A complete blood count (CBC) might suggest hemolytic anemia if your RBC, hemoglobin, and reticulocyte counts are low. But further testing may be required.

Anemia occurs when you don’t have enough healthy red blood cells (RBCs) to transport oxygen throughout your body.

Hemolytic anemia is a subtype of anemia that is due to hemolysis, the breakdown of RBCs. Hemolytic anemia can be inherited or acquired.

A complete blood count (CBC) can provide information about how many RBCs you have and may also provide clues as to why your RBC count is low. Still, it’s usually not enough to confirm hemolytic anemia, so doctors often order further tests.

In this article, we explain how CBC results may indicate hemolytic anemia and what other testing may be required.

Symptoms of hemolytic anemia

Symptoms of hemolytic anemia may worsen over time and include:

  • fatigue, which may become extreme
  • yellowing of your skin or eyes (jaundice)
  • pale or washed-out skin
  • dark urine
  • feelings of overall body weakness
  • cold hands and feet
  • dizziness
  • fast heart rate
  • confusion
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A CBC is a simple blood test you may undergo in a healthcare setting, such as a doctor’s office or laboratory. Healthcare professionals use this test to measure and analyze RBCs, white blood cells (WBCs), and platelets.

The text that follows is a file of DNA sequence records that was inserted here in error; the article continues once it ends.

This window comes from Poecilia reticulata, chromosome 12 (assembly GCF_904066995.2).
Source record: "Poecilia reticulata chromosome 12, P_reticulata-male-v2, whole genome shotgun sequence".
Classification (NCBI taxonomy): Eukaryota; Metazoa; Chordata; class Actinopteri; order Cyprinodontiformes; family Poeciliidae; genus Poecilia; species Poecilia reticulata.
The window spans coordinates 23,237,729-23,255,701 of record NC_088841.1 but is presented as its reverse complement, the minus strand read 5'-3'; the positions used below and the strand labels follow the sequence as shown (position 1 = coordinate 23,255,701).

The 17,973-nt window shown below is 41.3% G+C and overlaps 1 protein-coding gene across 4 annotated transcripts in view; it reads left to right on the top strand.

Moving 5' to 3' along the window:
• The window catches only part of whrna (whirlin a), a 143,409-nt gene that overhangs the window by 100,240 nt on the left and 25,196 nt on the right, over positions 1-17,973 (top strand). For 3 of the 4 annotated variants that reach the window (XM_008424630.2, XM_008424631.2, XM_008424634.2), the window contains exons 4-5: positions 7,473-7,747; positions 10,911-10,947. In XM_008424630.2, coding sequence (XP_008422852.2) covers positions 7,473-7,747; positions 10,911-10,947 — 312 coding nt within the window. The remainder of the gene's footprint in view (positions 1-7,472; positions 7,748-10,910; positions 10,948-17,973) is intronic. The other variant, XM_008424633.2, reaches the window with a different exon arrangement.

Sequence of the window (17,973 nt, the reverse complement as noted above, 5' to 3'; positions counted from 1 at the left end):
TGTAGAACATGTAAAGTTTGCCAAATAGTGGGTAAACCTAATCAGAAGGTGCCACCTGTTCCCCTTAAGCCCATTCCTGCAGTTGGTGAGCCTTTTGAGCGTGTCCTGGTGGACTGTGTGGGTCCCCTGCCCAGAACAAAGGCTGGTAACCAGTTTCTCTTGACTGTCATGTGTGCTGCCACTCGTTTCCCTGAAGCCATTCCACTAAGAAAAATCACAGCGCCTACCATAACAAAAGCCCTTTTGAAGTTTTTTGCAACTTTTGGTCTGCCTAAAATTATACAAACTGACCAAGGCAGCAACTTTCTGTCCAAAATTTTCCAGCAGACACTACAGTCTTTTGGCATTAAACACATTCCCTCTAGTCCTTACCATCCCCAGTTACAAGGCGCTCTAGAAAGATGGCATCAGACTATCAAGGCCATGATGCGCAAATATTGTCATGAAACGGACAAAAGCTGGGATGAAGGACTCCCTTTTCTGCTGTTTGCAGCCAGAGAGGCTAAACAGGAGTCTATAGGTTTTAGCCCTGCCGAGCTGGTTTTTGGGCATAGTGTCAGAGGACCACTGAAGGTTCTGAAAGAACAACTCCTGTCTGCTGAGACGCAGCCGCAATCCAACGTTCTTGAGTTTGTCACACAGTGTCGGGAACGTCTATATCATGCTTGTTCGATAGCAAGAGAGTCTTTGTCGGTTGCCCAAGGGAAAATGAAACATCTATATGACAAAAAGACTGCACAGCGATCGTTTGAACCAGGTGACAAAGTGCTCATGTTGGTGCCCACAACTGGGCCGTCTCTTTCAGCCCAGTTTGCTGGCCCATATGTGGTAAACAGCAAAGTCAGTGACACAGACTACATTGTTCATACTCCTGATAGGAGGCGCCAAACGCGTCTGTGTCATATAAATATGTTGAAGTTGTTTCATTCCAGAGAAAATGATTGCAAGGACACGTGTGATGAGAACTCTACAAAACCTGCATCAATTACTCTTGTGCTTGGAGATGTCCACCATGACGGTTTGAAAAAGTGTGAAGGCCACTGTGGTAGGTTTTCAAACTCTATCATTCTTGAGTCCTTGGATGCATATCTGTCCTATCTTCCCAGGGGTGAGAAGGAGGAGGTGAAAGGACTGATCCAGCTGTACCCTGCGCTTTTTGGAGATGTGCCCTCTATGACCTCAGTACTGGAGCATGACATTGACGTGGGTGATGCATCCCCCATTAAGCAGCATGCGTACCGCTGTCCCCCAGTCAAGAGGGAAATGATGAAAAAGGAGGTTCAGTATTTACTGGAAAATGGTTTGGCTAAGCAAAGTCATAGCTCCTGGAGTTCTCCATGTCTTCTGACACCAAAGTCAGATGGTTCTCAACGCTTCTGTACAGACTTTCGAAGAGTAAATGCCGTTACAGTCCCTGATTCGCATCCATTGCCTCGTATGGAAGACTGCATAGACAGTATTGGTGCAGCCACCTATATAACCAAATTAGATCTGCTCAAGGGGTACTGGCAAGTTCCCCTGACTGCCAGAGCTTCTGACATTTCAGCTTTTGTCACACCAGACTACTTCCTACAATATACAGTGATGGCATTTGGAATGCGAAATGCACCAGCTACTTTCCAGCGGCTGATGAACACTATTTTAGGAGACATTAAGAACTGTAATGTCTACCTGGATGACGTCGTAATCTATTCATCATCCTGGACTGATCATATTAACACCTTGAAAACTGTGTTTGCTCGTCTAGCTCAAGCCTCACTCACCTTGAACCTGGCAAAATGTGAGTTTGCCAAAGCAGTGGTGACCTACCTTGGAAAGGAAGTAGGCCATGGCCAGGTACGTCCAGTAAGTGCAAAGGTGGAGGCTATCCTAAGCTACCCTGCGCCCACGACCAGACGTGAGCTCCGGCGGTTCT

These CBC measurements can help a healthcare professional determine if you have hemolytic anemia:

Red blood cell count

Your RBC count is the number of RBCs circulating throughout your body.

What doctors consider a typical RBC count range depends on your age and sex assigned at birth. These values can vary between labs, but in general are:

  • 4.2 to 5.4 million cells per microliter (cells/μL) for females
  • 4.7 to 6.1 million cells/μL for males

A low RBC count may indicate various types of anemia. It can also indicate other conditions, such as B-vitamin deficiencies, kidney disease, and leukemia.


Hemoglobin, a protein, is the main component of RBCs. Hemoglobin contains iron, which binds to oxygen. This enables RBCs to transport oxygen from your lungs to the rest of your body.

Hemoglobin levels below 12 grams per deciliter (g/dL) for females and 13 g/dL for males typically indicate anemia.

Mean corpuscular volume (MCV)

MCV measures the size and volume of RBCs, which can help identify the type of anemia you have.

In hemolytic anemia, RBCs are usually of typical size. This means your MCV will be in the typical range.

However, there are several other causes of anemia with a typical MCV range, such as early iron deficiency anemia or aplastic anemia.

Reticulocyte count

Reticulocytes are immature RBCs. An abnormally high reticulocyte count indicates that your bone marrow is trying to replace destroyed RBCs at a rapid pace.

If a healthcare professional suspects you have hemolytic anemia, they will include this test in a CBC. If not, they may conduct the test separately at a later date.

While a CBC can confirm anemia, a doctor will need other tests to confirm hemolytic anemia. These include: